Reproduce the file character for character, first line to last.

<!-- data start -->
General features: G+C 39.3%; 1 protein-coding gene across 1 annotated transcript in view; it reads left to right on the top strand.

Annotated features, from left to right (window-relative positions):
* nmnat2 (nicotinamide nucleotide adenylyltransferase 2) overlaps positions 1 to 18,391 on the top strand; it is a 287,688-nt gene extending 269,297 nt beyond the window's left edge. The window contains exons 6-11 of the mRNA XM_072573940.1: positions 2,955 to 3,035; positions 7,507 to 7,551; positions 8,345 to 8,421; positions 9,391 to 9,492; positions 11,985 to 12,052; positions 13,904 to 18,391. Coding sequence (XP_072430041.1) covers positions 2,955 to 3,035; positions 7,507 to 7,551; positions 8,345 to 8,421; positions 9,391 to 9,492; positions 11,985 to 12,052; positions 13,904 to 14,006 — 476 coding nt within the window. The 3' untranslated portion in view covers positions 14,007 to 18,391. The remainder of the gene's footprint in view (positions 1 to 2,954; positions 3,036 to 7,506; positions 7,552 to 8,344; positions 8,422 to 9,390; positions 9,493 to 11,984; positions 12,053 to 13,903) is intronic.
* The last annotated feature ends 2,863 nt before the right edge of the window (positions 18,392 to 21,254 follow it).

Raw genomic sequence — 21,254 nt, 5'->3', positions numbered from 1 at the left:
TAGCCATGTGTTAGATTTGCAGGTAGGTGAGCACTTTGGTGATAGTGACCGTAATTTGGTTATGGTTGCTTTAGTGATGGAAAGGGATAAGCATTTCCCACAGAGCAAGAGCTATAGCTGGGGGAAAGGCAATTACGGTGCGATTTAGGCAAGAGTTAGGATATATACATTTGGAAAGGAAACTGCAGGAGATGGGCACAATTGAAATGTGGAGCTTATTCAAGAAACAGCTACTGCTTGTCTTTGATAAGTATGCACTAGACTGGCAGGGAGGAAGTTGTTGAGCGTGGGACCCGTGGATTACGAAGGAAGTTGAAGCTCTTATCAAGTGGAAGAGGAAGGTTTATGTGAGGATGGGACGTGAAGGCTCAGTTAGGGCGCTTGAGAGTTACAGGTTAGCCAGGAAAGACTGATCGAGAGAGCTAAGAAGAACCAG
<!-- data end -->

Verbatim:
General features: G+C 39.3%; 1 protein-coding gene across 1 annotated transcript in view; it reads left to right on the top strand.

Annotated features, from left to right (window-relative positions):
* nmnat2 (nicotinamide nucleotide adenylyltransferase 2) overlaps positions 1 to 18,391 on the top strand; it is a 287,688-nt gene extending 269,297 nt beyond the window's left edge. The window contains exons 6-11 of the mRNA XM_072573940.1: positions 2,955 to 3,035; positions 7,507 to 7,551; positions 8,345 to 8,421; positions 9,391 to 9,492; positions 11,985 to 12,052; positions 13,904 to 18,391. Coding sequence (XP_072430041.1) covers positions 2,955 to 3,035; positions 7,507 to 7,551; positions 8,345 to 8,421; positions 9,391 to 9,492; positions 11,985 to 12,052; positions 13,904 to 14,006 — 476 coding nt within the window. The 3' untranslated portion in view covers positions 14,007 to 18,391. The remainder of the gene's footprint in view (positions 1 to 2,954; positions 3,036 to 7,506; positions 7,552 to 8,344; positions 8,422 to 9,390; positions 9,493 to 11,984; positions 12,053 to 13,903) is intronic.
* The last annotated feature ends 2,863 nt before the right edge of the window (positions 18,392 to 21,254 follow it).

Raw genomic sequence — 21,254 nt, 5'->3', positions numbered from 1 at the left:
TAGCCATGTGTTAGATTTGCAGGTAGGTGAGCACTTTGGTGATAGTGACCGTAATTTGGTTATGGTTGCTTTAGTGATGGAAAGGGATAAGCATTTCCCACAGAGCAAGAGCTATAGCTGGGGGAAAGGCAATTACGGTGCGATTTAGGCAAGAGTTAGGATATATACATTTGGAAAGGAAACTGCAGGAGATGGGCACAATTGAAATGTGGAGCTTATTCAAGAAACAGCTACTGCTTGTCTTTGATAAGTATGCACTAGACTGGCAGGGAGGAAGTTGTTGAGCGTGGGACCCGTGGATTACGAAGGAAGTTGAAGCTCTTATCAAGTGGAAGAGGAAGGTTTATGTGAGGATGGGACGTGAAGGCTCAGTTAGGGCGCTTGAGAGTTACAGGTTAGCCAGGAAAGACTGATCGAGAGAGCTAAGAAGAACCAG